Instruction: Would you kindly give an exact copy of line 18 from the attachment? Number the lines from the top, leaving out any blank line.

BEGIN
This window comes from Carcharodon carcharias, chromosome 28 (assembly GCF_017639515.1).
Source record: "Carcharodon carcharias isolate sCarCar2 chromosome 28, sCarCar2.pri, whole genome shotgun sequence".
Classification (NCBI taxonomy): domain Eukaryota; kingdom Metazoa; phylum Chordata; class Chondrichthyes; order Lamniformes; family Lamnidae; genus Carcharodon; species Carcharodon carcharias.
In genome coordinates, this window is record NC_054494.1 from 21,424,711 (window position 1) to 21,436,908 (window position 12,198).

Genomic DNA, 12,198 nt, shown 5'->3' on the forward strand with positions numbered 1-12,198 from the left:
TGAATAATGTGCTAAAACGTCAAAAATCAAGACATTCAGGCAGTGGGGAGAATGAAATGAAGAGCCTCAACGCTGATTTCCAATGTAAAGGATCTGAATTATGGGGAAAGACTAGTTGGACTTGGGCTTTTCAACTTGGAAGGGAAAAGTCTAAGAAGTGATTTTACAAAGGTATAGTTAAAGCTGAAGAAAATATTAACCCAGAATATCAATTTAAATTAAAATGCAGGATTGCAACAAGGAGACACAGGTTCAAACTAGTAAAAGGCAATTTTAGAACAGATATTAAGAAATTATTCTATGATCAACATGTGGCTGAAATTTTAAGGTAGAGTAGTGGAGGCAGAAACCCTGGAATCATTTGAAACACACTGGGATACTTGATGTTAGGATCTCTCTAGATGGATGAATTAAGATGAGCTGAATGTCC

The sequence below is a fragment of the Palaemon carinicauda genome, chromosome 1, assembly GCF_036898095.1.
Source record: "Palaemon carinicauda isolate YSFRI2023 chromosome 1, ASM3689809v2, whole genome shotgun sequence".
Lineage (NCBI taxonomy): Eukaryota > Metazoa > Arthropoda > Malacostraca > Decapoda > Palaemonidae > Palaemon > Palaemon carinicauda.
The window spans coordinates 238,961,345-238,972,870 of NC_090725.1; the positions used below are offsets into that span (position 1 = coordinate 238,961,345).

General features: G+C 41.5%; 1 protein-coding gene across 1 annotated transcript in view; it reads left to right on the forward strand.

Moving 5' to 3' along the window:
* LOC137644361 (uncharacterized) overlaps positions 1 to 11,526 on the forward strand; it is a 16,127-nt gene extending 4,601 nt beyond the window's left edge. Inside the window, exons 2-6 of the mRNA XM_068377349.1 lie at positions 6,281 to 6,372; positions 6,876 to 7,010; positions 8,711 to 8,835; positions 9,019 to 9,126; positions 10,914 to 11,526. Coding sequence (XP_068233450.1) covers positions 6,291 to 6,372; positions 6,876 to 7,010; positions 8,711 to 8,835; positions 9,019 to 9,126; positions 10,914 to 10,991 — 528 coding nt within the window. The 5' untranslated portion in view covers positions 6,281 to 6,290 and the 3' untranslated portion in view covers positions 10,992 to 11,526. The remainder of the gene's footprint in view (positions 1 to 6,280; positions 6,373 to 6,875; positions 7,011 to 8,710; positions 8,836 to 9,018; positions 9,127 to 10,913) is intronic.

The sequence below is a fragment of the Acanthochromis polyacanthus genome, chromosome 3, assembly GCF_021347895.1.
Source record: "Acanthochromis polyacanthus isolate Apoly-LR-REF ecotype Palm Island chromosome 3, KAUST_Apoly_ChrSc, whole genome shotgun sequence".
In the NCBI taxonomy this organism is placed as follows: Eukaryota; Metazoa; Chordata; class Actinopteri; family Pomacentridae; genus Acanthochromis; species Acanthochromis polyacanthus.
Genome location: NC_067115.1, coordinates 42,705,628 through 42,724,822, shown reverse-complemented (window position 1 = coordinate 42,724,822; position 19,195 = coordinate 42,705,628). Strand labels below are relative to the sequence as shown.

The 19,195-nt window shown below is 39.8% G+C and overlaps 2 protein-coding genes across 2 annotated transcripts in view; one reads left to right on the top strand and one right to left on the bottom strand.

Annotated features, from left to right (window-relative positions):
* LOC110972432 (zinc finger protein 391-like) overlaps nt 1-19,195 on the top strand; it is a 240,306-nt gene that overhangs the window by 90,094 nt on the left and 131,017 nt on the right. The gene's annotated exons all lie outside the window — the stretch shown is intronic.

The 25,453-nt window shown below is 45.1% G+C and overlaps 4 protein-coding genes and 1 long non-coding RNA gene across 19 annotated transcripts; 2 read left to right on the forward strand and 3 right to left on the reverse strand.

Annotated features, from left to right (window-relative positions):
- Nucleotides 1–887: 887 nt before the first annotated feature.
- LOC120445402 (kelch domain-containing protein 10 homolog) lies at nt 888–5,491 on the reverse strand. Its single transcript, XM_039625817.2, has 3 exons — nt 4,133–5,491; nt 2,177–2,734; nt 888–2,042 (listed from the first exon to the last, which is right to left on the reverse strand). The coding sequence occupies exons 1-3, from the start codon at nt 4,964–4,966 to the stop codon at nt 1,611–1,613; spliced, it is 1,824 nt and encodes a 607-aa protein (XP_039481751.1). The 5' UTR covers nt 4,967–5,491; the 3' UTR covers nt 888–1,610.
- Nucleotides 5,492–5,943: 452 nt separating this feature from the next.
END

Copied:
The 19,195-nt window shown below is 39.8% G+C and overlaps 2 protein-coding genes across 2 annotated transcripts in view; one reads left to right on the top strand and one right to left on the bottom strand.